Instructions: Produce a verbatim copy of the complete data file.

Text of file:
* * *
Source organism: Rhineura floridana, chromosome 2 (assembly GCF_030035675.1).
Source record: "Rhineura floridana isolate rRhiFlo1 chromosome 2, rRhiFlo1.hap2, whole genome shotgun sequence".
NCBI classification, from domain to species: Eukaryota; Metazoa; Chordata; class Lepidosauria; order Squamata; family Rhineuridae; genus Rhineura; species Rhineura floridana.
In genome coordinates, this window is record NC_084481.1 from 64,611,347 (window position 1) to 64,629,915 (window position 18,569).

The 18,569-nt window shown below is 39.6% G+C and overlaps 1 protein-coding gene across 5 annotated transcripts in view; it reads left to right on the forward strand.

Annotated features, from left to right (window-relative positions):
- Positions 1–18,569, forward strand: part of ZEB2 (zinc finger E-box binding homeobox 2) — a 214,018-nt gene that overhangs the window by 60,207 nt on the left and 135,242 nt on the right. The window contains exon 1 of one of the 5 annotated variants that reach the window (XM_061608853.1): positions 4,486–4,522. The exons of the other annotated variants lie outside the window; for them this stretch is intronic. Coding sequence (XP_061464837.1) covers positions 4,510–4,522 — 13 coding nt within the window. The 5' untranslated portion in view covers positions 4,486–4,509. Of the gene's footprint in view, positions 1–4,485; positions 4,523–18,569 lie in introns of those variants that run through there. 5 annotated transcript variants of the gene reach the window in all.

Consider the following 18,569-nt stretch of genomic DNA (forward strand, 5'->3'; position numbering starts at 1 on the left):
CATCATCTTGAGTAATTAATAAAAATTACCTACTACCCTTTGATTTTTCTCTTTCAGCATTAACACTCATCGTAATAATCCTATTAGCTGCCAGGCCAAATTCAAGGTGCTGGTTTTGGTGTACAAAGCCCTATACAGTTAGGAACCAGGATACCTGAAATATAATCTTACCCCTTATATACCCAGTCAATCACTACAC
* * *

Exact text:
Source organism: Rhineura floridana, chromosome 2 (assembly GCF_030035675.1).
Source record: "Rhineura floridana isolate rRhiFlo1 chromosome 2, rRhiFlo1.hap2, whole genome shotgun sequence".
NCBI classification, from domain to species: Eukaryota; Metazoa; Chordata; class Lepidosauria; order Squamata; family Rhineuridae; genus Rhineura; species Rhineura floridana.
In genome coordinates, this window is record NC_084481.1 from 64,611,347 (window position 1) to 64,629,915 (window position 18,569).

The 18,569-nt window shown below is 39.6% G+C and overlaps 1 protein-coding gene across 5 annotated transcripts in view; it reads left to right on the forward strand.

Annotated features, from left to right (window-relative positions):
- Positions 1–18,569, forward strand: part of ZEB2 (zinc finger E-box binding homeobox 2) — a 214,018-nt gene that overhangs the window by 60,207 nt on the left and 135,242 nt on the right. The window contains exon 1 of one of the 5 annotated variants that reach the window (XM_061608853.1): positions 4,486–4,522. The exons of the other annotated variants lie outside the window; for them this stretch is intronic. Coding sequence (XP_061464837.1) covers positions 4,510–4,522 — 13 coding nt within the window. The 5' untranslated portion in view covers positions 4,486–4,509. Of the gene's footprint in view, positions 1–4,485; positions 4,523–18,569 lie in introns of those variants that run through there. 5 annotated transcript variants of the gene reach the window in all.

Consider the following 18,569-nt stretch of genomic DNA (forward strand, 5'->3'; position numbering starts at 1 on the left):
CATCATCTTGAGTAATTAATAAAAATTACCTACTACCCTTTGATTTTTCTCTTTCAGCATTAACACTCATCGTAATAATCCTATTAGCTGCCAGGCCAAATTCAAGGTGCTGGTTTTGGTGTACAAAGCCCTATACAGTTAGGAACCAGGATACCTGAAATATAATCTTACCCCTTATATACCCAGTCAATCACTACAC